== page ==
In our study, only two patients (5%) with orbital cellulitis showed proptosis and limited eye movement, while in the study of Bagheri et al. (13), 20.7% and 38%, respectively, were reported, in the Robinson et al.’s study (14) reported 6 cases of proptosis, in the study of Welkoborsky et al. (15), 7 children with ocular movement disorders and the study of Goncalves et al. (8) reported 9 cases of proptosis. The results of these studies were somewhat consistent with our study because proptosis and restricted eye movement are mainly seen in patients with orbital cellulite.
The most common paraclinical findings were ESR increase in 87.5% of patients (86.20% in preseptal cellulitis and 90.90% in orbital cellulitis), and leukocytosis in 80% of patients (86.20% in preseptal cellulitis and 63.63% in orbital cellulitis). As seen, there is no significant difference between the two cellulitis types in the paraclinical findings of our study. In the study of Santos et al. (16), leukocytosis and increased CRP were more frequently reported in patients with orbital cellulitis than in patients with preseptal cellulitis. Welkoborsky et al. (15) reported an increase in white blood cell count and CRP in children who had orbital cellulitis due to sinusitis compared to children who had non-inflammatory orbital problems. According to previous studies, the prevalence and distribution of paraclinical findings in other studies were not consistent with the present study, which was due to differences in the number of orbital cellulitis patients (only 1 in our study), severity of disease, and individual examiner accuracy.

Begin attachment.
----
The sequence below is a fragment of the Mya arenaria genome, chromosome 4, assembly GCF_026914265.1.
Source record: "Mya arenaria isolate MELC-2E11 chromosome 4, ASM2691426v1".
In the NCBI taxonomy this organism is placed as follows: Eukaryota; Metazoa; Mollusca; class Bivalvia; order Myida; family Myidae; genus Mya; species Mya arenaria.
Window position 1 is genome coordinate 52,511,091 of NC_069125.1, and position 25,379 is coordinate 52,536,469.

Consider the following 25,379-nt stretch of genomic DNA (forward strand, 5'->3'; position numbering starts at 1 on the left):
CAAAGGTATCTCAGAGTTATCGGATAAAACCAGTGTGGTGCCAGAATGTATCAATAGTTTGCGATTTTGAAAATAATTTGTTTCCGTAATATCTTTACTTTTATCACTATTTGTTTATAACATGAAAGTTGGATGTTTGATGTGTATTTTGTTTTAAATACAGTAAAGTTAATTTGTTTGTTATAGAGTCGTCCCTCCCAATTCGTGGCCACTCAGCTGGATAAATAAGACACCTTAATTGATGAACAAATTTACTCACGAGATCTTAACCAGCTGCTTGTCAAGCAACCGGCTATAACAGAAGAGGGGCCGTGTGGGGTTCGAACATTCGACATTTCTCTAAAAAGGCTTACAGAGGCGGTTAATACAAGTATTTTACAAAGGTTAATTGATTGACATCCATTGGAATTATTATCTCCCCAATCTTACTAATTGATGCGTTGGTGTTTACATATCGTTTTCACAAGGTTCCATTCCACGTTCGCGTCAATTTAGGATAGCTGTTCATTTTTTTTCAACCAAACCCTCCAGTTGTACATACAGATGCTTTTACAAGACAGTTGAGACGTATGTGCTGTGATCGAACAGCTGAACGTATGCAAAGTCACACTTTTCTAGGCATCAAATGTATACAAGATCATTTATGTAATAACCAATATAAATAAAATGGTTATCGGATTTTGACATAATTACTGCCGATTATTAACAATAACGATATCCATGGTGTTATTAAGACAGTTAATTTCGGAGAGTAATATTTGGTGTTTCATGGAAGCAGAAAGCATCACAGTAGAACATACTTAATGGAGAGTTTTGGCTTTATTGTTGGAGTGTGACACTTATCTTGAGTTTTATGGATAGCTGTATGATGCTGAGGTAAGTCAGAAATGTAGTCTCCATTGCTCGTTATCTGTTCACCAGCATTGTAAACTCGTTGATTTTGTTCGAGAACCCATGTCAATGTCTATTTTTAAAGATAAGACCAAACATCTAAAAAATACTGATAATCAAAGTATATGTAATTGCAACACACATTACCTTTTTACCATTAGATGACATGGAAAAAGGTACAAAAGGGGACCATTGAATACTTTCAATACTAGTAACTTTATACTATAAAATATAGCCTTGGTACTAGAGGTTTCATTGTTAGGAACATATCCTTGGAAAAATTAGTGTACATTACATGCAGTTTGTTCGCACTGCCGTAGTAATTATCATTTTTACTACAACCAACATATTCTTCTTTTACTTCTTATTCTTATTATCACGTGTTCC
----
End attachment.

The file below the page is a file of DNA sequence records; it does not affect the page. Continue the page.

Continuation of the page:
In the present study, the most common underlying cause in both types of cellulitis, sinusitis, was 42.5% (63.63% in orbital cellulitis and 34.48% in preseptal cellulitis), and as seen, the frequency of sinusitis was higher in orbital cellulitis than in preseptal cellulitis. The second underlying cause in preseptal cellulitis patients was cutaneous ulcers, and in patients with orbital cellulitis was orbital surgery. Rare cases were related to dacryocystitis and tooth infection, which is similar to the findings of most other studies. In the study of Bagheri et al. (13), the most common cause of both types of cellulitis was sinusitis with 36.6% (orbital cellulitis with 53.8% and preseptal cellulitis with 24.1%), the second leading cause of preseptal cellulitis was skin lesions, and in orbital cellulitis was surgery around the eye. In the study of Santos et al. (16), infection of the sinuses was 28.5% in preseptal cellulitis, and 85.5% in orbital cellulitis, and other causes of preseptal and orbital cellulitis were infection of the tooth, trauma, oculolacrimal infection, skin infection, and insect bites. In Robinson’s study, sinus infection was the most common cause of orbital cellulitis, the other underlying causes were mild facial trauma and orbit, insect bites, and tooth pain (14). In the study of Uy and Tuano (10), the three most common causes of preseptal cellulitis were eyelid infection, eyelid trauma, and nasal-lacrimal duct obstruction; therefore, the three most common causes of orbital cellulitis were eyelid infection, sinusitis, and dental abscess. In the study of Chaudhry et al. (12), the most common cause of orbital sinusitis was sinusitis (39.4%) followed by trauma. In a 10-year epidemiological study of orbital and preseptal cellulitis in China, the most common orbital cellulitis risk was paranasal sinus disease, and the most common risk factors for preseptal cellulitis were pediatric skin lesions and adult dacryocystitis (17).